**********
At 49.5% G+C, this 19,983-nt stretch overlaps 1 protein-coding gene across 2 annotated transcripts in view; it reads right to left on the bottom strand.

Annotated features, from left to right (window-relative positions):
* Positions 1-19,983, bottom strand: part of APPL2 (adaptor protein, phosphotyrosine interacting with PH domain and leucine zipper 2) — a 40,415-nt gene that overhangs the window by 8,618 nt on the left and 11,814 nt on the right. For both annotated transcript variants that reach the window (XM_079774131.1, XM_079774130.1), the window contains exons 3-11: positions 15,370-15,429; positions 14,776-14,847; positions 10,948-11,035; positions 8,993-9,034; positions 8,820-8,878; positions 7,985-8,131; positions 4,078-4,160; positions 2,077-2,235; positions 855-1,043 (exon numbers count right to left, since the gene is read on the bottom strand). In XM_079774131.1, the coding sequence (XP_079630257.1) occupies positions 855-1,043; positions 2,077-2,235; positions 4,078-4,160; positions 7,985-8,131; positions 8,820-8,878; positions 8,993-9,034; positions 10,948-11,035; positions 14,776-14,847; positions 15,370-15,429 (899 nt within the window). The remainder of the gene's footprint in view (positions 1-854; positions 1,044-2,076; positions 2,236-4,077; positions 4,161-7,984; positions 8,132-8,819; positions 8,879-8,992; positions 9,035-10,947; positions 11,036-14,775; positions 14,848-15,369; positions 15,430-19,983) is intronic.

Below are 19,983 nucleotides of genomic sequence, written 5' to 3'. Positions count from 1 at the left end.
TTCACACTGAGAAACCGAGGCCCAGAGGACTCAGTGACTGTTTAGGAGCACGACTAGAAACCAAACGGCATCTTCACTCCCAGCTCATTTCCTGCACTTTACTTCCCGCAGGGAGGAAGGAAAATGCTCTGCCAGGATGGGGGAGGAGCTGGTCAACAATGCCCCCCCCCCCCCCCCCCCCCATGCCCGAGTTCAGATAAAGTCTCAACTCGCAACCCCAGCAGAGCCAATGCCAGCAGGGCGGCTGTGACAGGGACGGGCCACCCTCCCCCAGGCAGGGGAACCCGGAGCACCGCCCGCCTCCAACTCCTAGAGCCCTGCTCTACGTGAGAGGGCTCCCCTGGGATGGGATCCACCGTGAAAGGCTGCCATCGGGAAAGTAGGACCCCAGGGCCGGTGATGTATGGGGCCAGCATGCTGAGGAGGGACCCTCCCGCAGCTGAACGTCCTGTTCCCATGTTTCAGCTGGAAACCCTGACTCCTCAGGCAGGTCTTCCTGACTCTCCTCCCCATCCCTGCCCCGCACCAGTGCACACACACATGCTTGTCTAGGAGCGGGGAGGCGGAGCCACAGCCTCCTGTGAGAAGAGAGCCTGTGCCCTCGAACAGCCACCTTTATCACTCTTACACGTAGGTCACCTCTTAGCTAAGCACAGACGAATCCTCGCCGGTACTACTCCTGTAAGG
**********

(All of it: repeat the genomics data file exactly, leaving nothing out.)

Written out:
At 49.5% G+C, this 19,983-nt stretch overlaps 1 protein-coding gene across 2 annotated transcripts in view; it reads right to left on the bottom strand.

Annotated features, from left to right (window-relative positions):
* Positions 1-19,983, bottom strand: part of APPL2 (adaptor protein, phosphotyrosine interacting with PH domain and leucine zipper 2) — a 40,415-nt gene that overhangs the window by 8,618 nt on the left and 11,814 nt on the right. For both annotated transcript variants that reach the window (XM_079774131.1, XM_079774130.1), the window contains exons 3-11: positions 15,370-15,429; positions 14,776-14,847; positions 10,948-11,035; positions 8,993-9,034; positions 8,820-8,878; positions 7,985-8,131; positions 4,078-4,160; positions 2,077-2,235; positions 855-1,043 (exon numbers count right to left, since the gene is read on the bottom strand). In XM_079774131.1, the coding sequence (XP_079630257.1) occupies positions 855-1,043; positions 2,077-2,235; positions 4,078-4,160; positions 7,985-8,131; positions 8,820-8,878; positions 8,993-9,034; positions 10,948-11,035; positions 14,776-14,847; positions 15,370-15,429 (899 nt within the window). The remainder of the gene's footprint in view (positions 1-854; positions 1,044-2,076; positions 2,236-4,077; positions 4,161-7,984; positions 8,132-8,819; positions 8,879-8,992; positions 9,035-10,947; positions 11,036-14,775; positions 14,848-15,369; positions 15,430-19,983) is intronic.

Below are 19,983 nucleotides of genomic sequence, written 5' to 3'. Positions count from 1 at the left end.
TTCACACTGAGAAACCGAGGCCCAGAGGACTCAGTGACTGTTTAGGAGCACGACTAGAAACCAAACGGCATCTTCACTCCCAGCTCATTTCCTGCACTTTACTTCCCGCAGGGAGGAAGGAAAATGCTCTGCCAGGATGGGGGAGGAGCTGGTCAACAATGCCCCCCCCCCCCCCCCCCCCCATGCCCGAGTTCAGATAAAGTCTCAACTCGCAACCCCAGCAGAGCCAATGCCAGCAGGGCGGCTGTGACAGGGACGGGCCACCCTCCCCCAGGCAGGGGAACCCGGAGCACCGCCCGCCTCCAACTCCTAGAGCCCTGCTCTACGTGAGAGGGCTCCCCTGGGATGGGATCCACCGTGAAAGGCTGCCATCGGGAAAGTAGGACCCCAGGGCCGGTGATGTATGGGGCCAGCATGCTGAGGAGGGACCCTCCCGCAGCTGAACGTCCTGTTCCCATGTTTCAGCTGGAAACCCTGACTCCTCAGGCAGGTCTTCCTGACTCTCCTCCCCATCCCTGCCCCGCACCAGTGCACACACACATGCTTGTCTAGGAGCGGGGAGGCGGAGCCACAGCCTCCTGTGAGAAGAGAGCCTGTGCCCTCGAACAGCCACCTTTATCACTCTTACACGTAGGTCACCTCTTAGCTAAGCACAGACGAATCCTCGCCGGTACTACTCCTGTAAGG